Where and when to filter you data using Where-Object or Select-Object is part of your design process and only you know what works in your situation. The rule of thumb is filter early to reduce the data on the pipeline but knowing when to break that rule is what makes or breaks your solution

Learn Active Directory Management in a MoL on offer

Learn Active Directory Management in a MoL is 43% off through April 3, 2014 with code pbradm at www.manning.com/siddaway3/

Module confusion–what’s really in PowerShell 3 and 4

If I run

Get-Module –ListAvailable

on my Windows 8.1 system (PowerShell 4.0) I find a total of 58 modules installed in $pshome\modules i.e. C:\windows\system32\WindowsPowerShell\v1.0\Modules

These are the modules installed as part of PowerShell. Right?

Wrong?

Compare this with a Windows 7 machine that’s been upgraded to PowerShell 4.0.  Repeating the exercise I find a grand total of 15 modules.

So where has the other 75% of my functionality gone. 

This is the breakdown down of the modules installed on the Windows 7 machine  - terminology is mine (feel free to disagree with the groupings).

Core PowerShell:

Microsoft.PowerShell.Diagnostic
Microsoft.PowerShell.Host
Microsoft.PowerShell.Management
Microsoft.PowerShell.Security
Microsoft.PowerShell.Utility
CimCmdlets
ISE
Microsoft.WSMan.Management

File Transfer module

BitsTransfer

Troubleshooting:

PSDiagnostics
TroubleshootingPack

Other related engines:

PSDesiredStateConfiguration
PSScheduledJob
PSWorkflow
PSWorkflowUtility

and that’s it. Everything else as far as I can determine is CDXML based and therefore can’t be made available on legacy systems. The following modules are included in that category:

AppBackgroundTask
AppLocker
Appx
AssignedAccess
BitLocker
BranchCache
Defender
DirectAccessClientComponents
Dism
DnsClient
International
iSCSI
Kds
MMAgent
MsDtc
NetAdapter
NetConnection
NetEventPacketCapture
NetLbfo
NetNat
NetQos
NetSecurity
NetSwitchTeam
NetTCPIP
NetWNV
NetworkConnectivityStatus
NetworkTransition
PcsvDevice
PKI
PrintManagement
ScheduledTasks
SecureBoot
SmbShare
SmbWitness
StartScreen
Storage
TLS
TrustedPlatformModule
VpnClient
Wdac
WindowsDeveloperLicense
WindowsErrorReporting
WindowsSearch

A CDXML based module is produced by taking a CIM (WMI) class and wrapping it in some simple XML and saving it as a .cdxml file. This can then be published as a PowerShell module. The CIM classes won’t be made available on downlevel systems so you won’t find this functionality on anything earlier than Windows 8/2012.

If you need the functionality supplied by these modules you will either have to use the old command line tools or a WMI class – much of the functionality of the NetAdapter and NETCPIP modules for instance can be duplicated using Win32_NetworkAdapter and Win32_NetworkAdapterConfiguration..

AD Management in a Month of Lunches in print

Manning have released the print edition of Learn Active Directory Management in a Month of Lunches - http://www.manning.com/siddaway3/ – joining the pdf version released earlier.  ePub & Kindle versions scheduled for 20 March

Get-ADUser issue fixed with hotfix

The issue that I discussed in these posts:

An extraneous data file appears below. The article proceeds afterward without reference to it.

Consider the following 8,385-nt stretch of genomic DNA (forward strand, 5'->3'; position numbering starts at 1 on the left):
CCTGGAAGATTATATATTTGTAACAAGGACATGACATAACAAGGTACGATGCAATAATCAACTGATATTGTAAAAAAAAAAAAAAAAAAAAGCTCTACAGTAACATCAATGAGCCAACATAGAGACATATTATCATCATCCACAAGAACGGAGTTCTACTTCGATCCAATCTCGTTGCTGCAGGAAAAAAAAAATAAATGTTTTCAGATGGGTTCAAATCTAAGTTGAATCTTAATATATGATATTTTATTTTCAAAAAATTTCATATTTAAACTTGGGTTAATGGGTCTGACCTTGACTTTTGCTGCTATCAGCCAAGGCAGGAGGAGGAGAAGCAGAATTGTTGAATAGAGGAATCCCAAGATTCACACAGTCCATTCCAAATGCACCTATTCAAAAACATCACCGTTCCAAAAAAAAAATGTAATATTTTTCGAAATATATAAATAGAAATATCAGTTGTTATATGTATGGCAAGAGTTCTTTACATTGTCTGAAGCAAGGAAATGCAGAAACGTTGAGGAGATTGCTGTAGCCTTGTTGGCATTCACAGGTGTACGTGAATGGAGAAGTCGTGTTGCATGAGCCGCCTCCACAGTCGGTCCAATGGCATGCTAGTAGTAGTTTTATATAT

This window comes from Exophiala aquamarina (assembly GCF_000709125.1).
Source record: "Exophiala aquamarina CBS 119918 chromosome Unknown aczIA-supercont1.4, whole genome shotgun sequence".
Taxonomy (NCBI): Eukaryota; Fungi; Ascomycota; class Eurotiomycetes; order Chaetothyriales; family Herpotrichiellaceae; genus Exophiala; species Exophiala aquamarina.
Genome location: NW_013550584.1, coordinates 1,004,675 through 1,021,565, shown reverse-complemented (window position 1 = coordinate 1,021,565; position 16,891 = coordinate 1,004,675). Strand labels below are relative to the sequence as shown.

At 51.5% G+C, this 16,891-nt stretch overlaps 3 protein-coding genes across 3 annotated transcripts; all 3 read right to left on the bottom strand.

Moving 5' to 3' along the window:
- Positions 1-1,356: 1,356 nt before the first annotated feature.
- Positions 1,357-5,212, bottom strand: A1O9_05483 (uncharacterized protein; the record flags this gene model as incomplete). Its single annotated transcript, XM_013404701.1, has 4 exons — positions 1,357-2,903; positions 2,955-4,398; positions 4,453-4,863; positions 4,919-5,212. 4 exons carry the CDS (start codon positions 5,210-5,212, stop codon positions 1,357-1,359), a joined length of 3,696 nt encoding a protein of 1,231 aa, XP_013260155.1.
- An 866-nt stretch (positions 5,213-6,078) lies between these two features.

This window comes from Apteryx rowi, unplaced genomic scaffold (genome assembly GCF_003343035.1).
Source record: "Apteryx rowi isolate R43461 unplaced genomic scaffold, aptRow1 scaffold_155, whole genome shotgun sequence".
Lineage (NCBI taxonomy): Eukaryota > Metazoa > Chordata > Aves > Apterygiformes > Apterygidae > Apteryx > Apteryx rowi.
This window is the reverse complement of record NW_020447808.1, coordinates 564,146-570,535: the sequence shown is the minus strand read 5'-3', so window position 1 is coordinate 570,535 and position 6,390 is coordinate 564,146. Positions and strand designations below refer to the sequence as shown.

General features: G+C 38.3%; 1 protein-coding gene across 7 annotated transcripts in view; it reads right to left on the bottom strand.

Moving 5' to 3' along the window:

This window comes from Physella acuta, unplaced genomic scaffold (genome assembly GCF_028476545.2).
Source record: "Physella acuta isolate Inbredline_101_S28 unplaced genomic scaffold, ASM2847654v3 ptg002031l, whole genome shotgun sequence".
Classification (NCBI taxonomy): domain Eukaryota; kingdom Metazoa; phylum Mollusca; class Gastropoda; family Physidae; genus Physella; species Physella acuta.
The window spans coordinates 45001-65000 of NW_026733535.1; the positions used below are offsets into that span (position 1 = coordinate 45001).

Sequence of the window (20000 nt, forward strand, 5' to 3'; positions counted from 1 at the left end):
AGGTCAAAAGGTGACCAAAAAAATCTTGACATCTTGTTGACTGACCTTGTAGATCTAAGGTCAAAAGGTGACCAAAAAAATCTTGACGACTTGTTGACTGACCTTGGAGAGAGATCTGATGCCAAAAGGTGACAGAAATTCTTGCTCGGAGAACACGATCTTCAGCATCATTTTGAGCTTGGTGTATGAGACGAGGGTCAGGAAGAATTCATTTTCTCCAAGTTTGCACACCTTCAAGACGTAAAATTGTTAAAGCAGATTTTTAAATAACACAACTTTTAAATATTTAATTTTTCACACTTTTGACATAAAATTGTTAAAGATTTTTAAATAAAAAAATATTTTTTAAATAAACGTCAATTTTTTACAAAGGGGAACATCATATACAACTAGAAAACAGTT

http://richardspowershellblog.wordpress.com/2013/11/08/get-aduser-issue-2/

http://richardspowershellblog.wordpress.com/2013/11/06/get-aduser-issue/

With Get-ADUser and –Properties * in a forest level below 2012 R2 has been resolved  in this update:

http://support.microsoft.com/kb/2923122

End of PowerShell Jobs week

My series on PowerShell Jobs for the Scripting Guy blog has finished.  The set of articles is:

Jobs week 1 : Introduction to PowerShell jobs
http://blogs.technet.com/b/heyscriptingguy/archive/2014/03/02/powershell-jobs-week-introduction-to-powershell-jobs.aspx 
http://blogs.technet.com/b/heyscriptingguy/archive/2014/03/02/powertip-control-job-starts-with-powershell.aspx

Jobs week 2 : WMi and CIM jobs
http://blogs.technet.com/b/heyscriptingguy/archive/2014/03/03/powershell-jobs-week-wmi-and-cim-jobs.aspx 
http://blogs.technet.com/b/heyscriptingguy/archive/2014/03/03/powertip-use-powershell-to-keep-job-data.aspx 

Jobs week 3 : Remote Jobs
http://blogs.technet.com/b/heyscriptingguy/archive/2014/03/04/powershell-jobs-week-remote-jobs.aspx 
http://blogs.technet.com/b/heyscriptingguy/archive/2014/03/04/powertip-use-powershell-to-find-job-help.aspx 

Jobs week 4 : Scheduled Jobs
http://blogs.technet.com/b/heyscriptingguy/archive/2014/03/05/powershell-jobs-week-scheduled-jobs.aspx 
http://blogs.technet.com/b/heyscriptingguy/archive/2014/03/05/powertip-use-powershell-to-discover-tasks-associated-with-scheduled-jobs.aspx 

Jobs week 5 : Workflow Jobs
http://blogs.technet.com/b/heyscriptingguy/archive/2014/03/06/powershell-jobs-week-jobs-and-workflows.aspx 
http://blogs.technet.com/b/heyscriptingguy/archive/2014/03/06/powertip-stop-a-powershell-job.aspx 

Jobs week 6 : Job processes
http://blogs.technet.com/b/heyscriptingguy/archive/2014/03/07/powershell-jobs-week-job-processes.aspx
http://blogs.technet.com/b/heyscriptingguy/archive/2014/03/07/powertip-protect-the-data-produced-by-powershell-jobs.aspx

Jobs week 7 : Jobs in the enterprise
http://blogs.technet.com/b/heyscriptingguy/archive/2014/03/08/powershell-jobs-week-jobs-in-the-enterprise.aspx
http://blogs.technet.com/b/heyscriptingguy/archive/2014/03/08/powertip-find-more-information-about-windows-powershell-jobs.aspx 

 

Enjoy

PowerShell Summit 2014 edging even closer

Now we’re in March the Summit is getting closer.  Looking forward to see friends old & new and listening to some excellent sessions.

If you haven’t registered there’s still places available.

As a bonus one of the things you’ll take away is a module for working with the registry – filling one of gaps in the PowerShell cmdlets for Windows administrators